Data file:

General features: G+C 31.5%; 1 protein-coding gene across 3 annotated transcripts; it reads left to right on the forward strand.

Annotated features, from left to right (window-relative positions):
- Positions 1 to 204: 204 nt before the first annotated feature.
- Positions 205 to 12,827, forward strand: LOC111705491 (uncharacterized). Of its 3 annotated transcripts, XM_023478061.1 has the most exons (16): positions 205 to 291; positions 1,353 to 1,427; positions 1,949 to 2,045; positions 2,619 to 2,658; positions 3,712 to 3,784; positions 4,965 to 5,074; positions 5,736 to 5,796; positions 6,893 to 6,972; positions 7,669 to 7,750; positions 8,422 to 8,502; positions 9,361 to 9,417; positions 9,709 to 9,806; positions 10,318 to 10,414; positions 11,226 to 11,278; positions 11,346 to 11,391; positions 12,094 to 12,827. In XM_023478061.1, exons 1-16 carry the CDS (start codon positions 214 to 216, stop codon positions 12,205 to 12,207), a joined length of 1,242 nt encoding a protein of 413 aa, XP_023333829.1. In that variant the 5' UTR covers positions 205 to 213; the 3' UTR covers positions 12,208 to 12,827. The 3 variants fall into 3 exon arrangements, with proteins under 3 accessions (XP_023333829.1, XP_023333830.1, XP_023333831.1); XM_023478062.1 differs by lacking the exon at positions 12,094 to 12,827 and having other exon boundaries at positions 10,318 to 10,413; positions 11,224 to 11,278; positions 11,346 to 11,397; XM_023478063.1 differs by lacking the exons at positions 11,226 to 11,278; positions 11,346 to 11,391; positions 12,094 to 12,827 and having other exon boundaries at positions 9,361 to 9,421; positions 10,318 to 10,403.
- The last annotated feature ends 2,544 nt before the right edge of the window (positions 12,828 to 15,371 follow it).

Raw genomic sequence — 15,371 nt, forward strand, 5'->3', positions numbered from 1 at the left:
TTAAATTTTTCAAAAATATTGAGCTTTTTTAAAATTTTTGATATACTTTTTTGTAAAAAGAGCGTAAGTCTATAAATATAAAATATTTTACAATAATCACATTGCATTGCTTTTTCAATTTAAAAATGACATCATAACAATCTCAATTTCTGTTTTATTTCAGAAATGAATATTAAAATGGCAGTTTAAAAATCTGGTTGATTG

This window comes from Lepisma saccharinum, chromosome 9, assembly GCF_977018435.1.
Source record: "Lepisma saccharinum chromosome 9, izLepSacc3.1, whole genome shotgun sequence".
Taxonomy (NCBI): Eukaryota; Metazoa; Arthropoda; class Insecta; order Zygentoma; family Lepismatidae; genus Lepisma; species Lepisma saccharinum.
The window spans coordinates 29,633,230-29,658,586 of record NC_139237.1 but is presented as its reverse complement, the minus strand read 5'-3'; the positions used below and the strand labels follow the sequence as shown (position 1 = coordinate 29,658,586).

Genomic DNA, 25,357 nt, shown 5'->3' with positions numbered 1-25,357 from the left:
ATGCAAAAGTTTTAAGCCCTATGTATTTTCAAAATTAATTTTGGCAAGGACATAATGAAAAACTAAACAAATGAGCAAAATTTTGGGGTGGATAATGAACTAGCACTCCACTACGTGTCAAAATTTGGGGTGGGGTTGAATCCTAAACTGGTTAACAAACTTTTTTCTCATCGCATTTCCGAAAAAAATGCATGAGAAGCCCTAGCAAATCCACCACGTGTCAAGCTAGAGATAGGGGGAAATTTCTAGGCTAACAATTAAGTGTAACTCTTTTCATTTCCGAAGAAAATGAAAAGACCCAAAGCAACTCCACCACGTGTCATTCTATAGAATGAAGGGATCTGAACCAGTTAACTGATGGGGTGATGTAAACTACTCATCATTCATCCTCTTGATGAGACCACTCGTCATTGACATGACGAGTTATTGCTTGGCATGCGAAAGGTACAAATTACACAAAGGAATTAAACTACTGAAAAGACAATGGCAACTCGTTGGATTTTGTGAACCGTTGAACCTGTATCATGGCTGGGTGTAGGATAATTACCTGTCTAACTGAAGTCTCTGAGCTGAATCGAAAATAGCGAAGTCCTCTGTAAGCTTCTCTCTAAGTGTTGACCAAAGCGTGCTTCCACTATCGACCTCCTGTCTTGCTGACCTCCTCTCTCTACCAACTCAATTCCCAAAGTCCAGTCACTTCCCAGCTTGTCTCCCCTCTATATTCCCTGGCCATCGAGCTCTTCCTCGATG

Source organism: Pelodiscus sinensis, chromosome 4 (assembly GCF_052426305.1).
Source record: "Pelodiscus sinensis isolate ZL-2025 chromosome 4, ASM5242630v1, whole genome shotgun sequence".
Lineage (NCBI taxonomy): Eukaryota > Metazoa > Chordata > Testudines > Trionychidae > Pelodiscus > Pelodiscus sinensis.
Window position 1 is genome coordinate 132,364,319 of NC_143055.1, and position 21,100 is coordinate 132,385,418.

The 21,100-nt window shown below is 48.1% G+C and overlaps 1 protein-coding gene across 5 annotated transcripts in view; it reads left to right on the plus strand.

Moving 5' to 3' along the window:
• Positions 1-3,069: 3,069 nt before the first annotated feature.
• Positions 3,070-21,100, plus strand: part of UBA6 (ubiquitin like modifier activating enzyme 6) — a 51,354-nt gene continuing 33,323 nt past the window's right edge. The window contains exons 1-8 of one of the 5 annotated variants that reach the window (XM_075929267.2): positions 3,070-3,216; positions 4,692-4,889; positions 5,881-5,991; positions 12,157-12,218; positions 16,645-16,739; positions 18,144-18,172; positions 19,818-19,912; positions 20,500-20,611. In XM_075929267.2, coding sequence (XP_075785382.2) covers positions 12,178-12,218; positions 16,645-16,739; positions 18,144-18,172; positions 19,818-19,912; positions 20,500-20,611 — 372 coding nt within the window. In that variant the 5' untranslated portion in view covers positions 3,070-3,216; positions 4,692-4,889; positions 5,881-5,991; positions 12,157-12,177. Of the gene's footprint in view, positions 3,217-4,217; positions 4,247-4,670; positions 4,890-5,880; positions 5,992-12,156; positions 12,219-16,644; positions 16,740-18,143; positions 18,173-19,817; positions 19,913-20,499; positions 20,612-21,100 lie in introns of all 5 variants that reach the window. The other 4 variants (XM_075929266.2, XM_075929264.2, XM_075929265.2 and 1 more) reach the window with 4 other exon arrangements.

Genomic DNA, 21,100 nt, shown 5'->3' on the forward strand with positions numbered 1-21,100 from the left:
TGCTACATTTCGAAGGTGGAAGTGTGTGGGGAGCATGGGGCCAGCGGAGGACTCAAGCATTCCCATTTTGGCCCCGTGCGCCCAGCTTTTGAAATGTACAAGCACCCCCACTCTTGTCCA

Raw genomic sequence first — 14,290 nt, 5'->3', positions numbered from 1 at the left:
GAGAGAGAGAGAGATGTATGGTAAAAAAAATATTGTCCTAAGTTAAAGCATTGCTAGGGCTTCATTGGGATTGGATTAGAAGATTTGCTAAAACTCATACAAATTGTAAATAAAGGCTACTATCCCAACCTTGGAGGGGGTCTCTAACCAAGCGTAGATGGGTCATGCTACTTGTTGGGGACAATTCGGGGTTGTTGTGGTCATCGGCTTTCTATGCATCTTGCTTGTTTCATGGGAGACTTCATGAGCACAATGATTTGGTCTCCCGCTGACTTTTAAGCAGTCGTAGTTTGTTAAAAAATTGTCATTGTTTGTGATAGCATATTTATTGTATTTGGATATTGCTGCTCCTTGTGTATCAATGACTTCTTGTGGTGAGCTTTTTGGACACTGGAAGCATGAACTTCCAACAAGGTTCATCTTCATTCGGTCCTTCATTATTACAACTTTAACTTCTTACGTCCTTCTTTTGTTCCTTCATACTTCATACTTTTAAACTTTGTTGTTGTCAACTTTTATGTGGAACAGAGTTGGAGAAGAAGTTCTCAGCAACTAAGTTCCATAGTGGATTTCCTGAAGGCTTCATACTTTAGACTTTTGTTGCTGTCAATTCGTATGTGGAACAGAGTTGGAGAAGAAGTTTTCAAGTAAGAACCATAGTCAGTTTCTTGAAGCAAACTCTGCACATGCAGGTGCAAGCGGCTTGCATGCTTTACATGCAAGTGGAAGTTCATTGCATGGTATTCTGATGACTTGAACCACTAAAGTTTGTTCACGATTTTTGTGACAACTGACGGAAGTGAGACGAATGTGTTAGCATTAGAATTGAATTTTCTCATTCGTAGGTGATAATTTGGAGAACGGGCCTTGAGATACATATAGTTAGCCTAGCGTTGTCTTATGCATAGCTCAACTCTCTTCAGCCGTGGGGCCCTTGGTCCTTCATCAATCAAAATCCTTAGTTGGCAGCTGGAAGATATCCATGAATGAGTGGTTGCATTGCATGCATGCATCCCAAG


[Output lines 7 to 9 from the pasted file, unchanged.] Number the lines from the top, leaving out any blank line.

TTAAATTTTTCAAAAATATTGAGCTTTTTTAAAATTTTTGATATACTTTTTTGTAAAAAGAGCGTAAGTCTATAAATATAAAATATTTTACAATAATCACATTGCATTGCTTTTTCAATTTAAAAATGACATCATAACAATCTCAATTTCTGTTTTATTTCAGAAATGAATATTAAAATGGCAGTTTAAAAATCTGGTTGATTG

This window comes from Lepisma saccharinum, chromosome 9, assembly GCF_977018435.1.
Source record: "Lepisma saccharinum chromosome 9, izLepSacc3.1, whole genome shotgun sequence".